Originally Posted by PaloAltoMark
I went back and reviewed my notes and think I found the answer.... I fly sparged but the water temp was probably lower than 170 -- maybe 150 or 155 degrees. Let me know if you think that would be the cause of the problem.
Here are the basic fact:
Grain bill was about 13 pounds - mostly 2-row malt. The recipe also called for 1 pound of corn sugar to be added to the wort after mashing and sparging.
I added 170 degree water to the grain to do the mashing. This made the mash a little hot (165 degrees) for the first 15 minutes but it cooled to about 155 for the rest of the 1 hour process.
When I sparged, I think I used water that was about 150 or 155. I did this as a fly sparge which took about 40 minutes and yielded about 6 gallons of wort.
I took the specific gravity reading of the wort + the sugar which was 1.056. On six gallons of wort, I calculated the total gravity as 336. So to achieve the target gravity of 1.074, I needed to boil the wort to a calculated 4.5 gallons. I did this but the actual yield turned out to be a little over 4 gallons at 1.074.
The low sparge temp might not have rinsed the grains well.
Did you stir the wort before taking the reading? I am a fly sparger, if that is even a correct term, and the last running are thin with the thickest wort on the bottom. Actually, last week I made a batch and took a reading, 1.020, What!!!, I stirred my boil kettle and walla, 1.070.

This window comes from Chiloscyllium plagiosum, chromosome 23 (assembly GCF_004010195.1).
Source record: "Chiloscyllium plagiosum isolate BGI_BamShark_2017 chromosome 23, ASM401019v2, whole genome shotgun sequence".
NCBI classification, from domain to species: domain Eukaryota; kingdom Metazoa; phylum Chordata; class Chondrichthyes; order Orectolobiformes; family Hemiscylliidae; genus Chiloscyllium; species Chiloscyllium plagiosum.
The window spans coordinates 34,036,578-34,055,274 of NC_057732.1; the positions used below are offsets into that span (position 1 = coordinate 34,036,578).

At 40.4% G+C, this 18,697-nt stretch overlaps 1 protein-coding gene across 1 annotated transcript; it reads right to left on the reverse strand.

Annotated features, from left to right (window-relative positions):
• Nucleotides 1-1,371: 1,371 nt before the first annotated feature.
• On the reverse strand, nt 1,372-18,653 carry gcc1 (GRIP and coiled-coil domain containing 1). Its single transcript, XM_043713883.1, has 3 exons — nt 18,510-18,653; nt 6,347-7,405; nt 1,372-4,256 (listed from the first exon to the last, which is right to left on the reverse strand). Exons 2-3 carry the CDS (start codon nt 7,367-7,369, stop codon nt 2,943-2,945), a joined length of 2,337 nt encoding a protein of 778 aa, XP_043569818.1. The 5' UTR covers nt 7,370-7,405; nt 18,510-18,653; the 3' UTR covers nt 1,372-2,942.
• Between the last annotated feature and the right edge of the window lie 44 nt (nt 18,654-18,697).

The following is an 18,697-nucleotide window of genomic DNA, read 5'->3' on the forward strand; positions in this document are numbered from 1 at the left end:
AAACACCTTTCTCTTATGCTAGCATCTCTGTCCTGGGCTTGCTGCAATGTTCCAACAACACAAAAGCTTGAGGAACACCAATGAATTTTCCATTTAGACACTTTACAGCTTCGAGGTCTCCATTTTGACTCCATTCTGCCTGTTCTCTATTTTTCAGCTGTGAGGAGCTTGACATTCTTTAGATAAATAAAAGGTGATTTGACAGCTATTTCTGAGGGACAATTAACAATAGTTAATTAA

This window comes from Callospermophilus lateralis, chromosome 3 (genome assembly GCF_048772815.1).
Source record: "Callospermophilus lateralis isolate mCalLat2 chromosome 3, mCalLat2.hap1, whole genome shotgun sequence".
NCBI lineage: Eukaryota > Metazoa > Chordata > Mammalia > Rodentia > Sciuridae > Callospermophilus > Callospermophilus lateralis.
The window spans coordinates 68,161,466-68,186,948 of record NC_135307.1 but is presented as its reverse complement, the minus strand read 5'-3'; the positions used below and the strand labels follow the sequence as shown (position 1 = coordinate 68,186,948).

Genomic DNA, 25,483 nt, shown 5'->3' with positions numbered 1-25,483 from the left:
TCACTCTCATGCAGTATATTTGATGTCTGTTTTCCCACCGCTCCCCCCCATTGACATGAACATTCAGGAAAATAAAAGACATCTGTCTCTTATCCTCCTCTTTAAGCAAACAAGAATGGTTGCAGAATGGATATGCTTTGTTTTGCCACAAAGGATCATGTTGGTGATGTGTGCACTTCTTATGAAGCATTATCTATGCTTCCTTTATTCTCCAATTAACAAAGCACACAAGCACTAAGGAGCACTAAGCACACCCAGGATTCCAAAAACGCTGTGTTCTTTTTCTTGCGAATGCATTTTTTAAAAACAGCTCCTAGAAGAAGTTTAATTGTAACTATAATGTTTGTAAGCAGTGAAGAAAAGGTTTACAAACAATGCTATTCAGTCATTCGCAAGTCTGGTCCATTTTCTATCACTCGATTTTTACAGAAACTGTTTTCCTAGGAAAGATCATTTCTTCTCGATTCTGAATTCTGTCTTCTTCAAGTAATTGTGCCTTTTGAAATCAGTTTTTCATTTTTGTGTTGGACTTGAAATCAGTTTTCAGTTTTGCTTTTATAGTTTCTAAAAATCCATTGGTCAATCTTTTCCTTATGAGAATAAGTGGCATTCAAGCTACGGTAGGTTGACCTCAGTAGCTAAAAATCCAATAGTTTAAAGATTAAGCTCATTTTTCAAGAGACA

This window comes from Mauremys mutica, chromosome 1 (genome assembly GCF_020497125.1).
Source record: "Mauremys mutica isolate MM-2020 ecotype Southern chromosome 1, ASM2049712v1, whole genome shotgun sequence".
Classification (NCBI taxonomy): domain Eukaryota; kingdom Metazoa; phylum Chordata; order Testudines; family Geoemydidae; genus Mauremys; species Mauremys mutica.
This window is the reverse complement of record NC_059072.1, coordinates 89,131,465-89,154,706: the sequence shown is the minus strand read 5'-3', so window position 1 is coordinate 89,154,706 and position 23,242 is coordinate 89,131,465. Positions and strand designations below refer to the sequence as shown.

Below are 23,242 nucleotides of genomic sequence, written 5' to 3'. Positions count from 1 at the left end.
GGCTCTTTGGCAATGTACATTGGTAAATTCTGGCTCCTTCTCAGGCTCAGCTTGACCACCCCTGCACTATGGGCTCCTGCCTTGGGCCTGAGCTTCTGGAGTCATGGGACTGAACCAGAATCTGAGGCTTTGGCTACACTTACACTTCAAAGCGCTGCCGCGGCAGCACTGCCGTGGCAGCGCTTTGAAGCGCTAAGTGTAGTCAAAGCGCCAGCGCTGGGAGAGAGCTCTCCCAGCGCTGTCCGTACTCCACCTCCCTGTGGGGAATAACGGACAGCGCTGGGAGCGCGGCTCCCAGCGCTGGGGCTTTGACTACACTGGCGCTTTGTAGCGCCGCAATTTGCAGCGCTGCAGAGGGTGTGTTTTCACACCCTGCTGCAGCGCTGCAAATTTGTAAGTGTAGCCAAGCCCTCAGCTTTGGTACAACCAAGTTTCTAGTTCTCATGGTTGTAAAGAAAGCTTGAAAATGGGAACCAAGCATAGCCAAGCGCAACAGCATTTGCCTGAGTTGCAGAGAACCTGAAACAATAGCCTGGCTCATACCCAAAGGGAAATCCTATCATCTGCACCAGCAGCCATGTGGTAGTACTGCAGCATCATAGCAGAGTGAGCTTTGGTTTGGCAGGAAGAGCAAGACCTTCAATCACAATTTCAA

Here is what I do to make sure my grains are rinsed well. Take what you want and leave the rest.
After mashing in at whatever temp and duration for the style, I stir the grain up real well and remove a decoction and boil it for 20 minutes. I add half of the mixture back in and take the temp. I continue to add some until the temp is 168. I will add the rest once it cools. Now I use my sparge water, 170, and start my sparge arm. I clear my runnings and start the sparge. I turn the sparge arm on and off to keep the water a couple inches above the mash. Also, I stir the top of the grain bed by pushing the grain out towards the sides of the cooler, only about 3 inches down, to ensure that the sparge water is running thru the grain, not around the on the sides of the cooler. I average 90% efficiency. However, I attribute this to a good crush on the grain as well.